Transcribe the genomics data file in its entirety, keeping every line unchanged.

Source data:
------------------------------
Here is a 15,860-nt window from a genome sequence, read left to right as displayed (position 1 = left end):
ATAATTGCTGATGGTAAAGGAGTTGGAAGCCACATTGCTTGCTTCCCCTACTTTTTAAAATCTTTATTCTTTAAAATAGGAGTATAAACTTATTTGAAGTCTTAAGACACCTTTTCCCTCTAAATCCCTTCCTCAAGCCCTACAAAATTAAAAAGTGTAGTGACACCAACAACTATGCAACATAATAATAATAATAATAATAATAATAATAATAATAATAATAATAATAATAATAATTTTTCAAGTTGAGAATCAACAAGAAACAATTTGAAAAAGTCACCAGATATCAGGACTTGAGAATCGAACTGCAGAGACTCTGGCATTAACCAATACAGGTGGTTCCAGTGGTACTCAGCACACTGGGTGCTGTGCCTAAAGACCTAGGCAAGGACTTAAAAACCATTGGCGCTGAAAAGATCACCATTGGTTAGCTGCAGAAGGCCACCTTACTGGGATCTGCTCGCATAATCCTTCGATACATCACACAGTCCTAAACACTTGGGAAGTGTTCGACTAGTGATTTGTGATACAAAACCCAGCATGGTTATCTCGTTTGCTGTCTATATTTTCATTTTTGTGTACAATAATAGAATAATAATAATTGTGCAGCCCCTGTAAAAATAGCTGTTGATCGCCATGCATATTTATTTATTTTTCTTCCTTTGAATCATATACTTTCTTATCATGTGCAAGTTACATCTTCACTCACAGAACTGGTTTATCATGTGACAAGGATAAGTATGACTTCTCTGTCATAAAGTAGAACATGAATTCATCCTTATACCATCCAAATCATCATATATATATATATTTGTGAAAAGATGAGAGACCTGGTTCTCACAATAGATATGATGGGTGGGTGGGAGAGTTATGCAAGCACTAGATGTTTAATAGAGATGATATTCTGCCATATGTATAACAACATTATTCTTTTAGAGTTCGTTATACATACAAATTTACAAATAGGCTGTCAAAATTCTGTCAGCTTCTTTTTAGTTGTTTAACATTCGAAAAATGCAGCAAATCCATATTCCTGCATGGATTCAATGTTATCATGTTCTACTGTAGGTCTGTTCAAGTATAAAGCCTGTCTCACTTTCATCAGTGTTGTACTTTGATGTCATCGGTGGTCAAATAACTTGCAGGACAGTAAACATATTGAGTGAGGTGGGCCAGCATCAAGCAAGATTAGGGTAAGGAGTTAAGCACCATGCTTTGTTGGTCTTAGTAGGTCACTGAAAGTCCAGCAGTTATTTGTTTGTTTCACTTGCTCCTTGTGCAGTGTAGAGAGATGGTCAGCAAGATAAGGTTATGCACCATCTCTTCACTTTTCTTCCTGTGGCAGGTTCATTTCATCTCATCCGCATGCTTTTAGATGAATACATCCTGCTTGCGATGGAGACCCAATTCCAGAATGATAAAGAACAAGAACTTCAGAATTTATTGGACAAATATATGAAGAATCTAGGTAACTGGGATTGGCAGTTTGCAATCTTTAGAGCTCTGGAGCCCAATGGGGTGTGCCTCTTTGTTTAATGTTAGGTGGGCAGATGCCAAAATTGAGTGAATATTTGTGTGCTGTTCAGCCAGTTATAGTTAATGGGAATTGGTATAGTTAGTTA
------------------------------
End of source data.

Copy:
Here is a 15,860-nt window from a genome sequence, read left to right as displayed (position 1 = left end):
ATAATTGCTGATGGTAAAGGAGTTGGAAGCCACATTGCTTGCTTCCCCTACTTTTTAAAATCTTTATTCTTTAAAATAGGAGTATAAACTTATTTGAAGTCTTAAGACACCTTTTCCCTCTAAATCCCTTCCTCAAGCCCTACAAAATTAAAAAGTGTAGTGACACCAACAACTATGCAACATAATAATAATAATAATAATAATAATAATAATAATAATAATAATAATAATAATAATTTTTCAAGTTGAGAATCAACAAGAAACAATTTGAAAAAGTCACCAGATATCAGGACTTGAGAATCGAACTGCAGAGACTCTGGCATTAACCAATACAGGTGGTTCCAGTGGTACTCAGCACACTGGGTGCTGTGCCTAAAGACCTAGGCAAGGACTTAAAAACCATTGGCGCTGAAAAGATCACCATTGGTTAGCTGCAGAAGGCCACCTTACTGGGATCTGCTCGCATAATCCTTCGATACATCACACAGTCCTAAACACTTGGGAAGTGTTCGACTAGTGATTTGTGATACAAAACCCAGCATGGTTATCTCGTTTGCTGTCTATATTTTCATTTTTGTGTACAATAATAGAATAATAATAATTGTGCAGCCCCTGTAAAAATAGCTGTTGATCGCCATGCATATTTATTTATTTTTCTTCCTTTGAATCATATACTTTCTTATCATGTGCAAGTTACATCTTCACTCACAGAACTGGTTTATCATGTGACAAGGATAAGTATGACTTCTCTGTCATAAAGTAGAACATGAATTCATCCTTATACCATCCAAATCATCATATATATATATATTTGTGAAAAGATGAGAGACCTGGTTCTCACAATAGATATGATGGGTGGGTGGGAGAGTTATGCAAGCACTAGATGTTTAATAGAGATGATATTCTGCCATATGTATAACAACATTATTCTTTTAGAGTTCGTTATACATACAAATTTACAAATAGGCTGTCAAAATTCTGTCAGCTTCTTTTTAGTTGTTTAACATTCGAAAAATGCAGCAAATCCATATTCCTGCATGGATTCAATGTTATCATGTTCTACTGTAGGTCTGTTCAAGTATAAAGCCTGTCTCACTTTCATCAGTGTTGTACTTTGATGTCATCGGTGGTCAAATAACTTGCAGGACAGTAAACATATTGAGTGAGGTGGGCCAGCATCAAGCAAGATTAGGGTAAGGAGTTAAGCACCATGCTTTGTTGGTCTTAGTAGGTCACTGAAAGTCCAGCAGTTATTTGTTTGTTTCACTTGCTCCTTGTGCAGTGTAGAGAGATGGTCAGCAAGATAAGGTTATGCACCATCTCTTCACTTTTCTTCCTGTGGCAGGTTCATTTCATCTCATCCGCATGCTTTTAGATGAATACATCCTGCTTGCGATGGAGACCCAATTCCAGAATGATAAAGAACAAGAACTTCAGAATTTATTGGACAAATATATGAAGAATCTAGGTAACTGGGATTGGCAGTTTGCAATCTTTAGAGCTCTGGAGCCCAATGGGGTGTGCCTCTTTGTTTAATGTTAGGTGGGCAGATGCCAAAATTGAGTGAATATTTGTGTGCTGTTCAGCCAGTTATAGTTAATGGGAATTGGTATAGTTAGTTA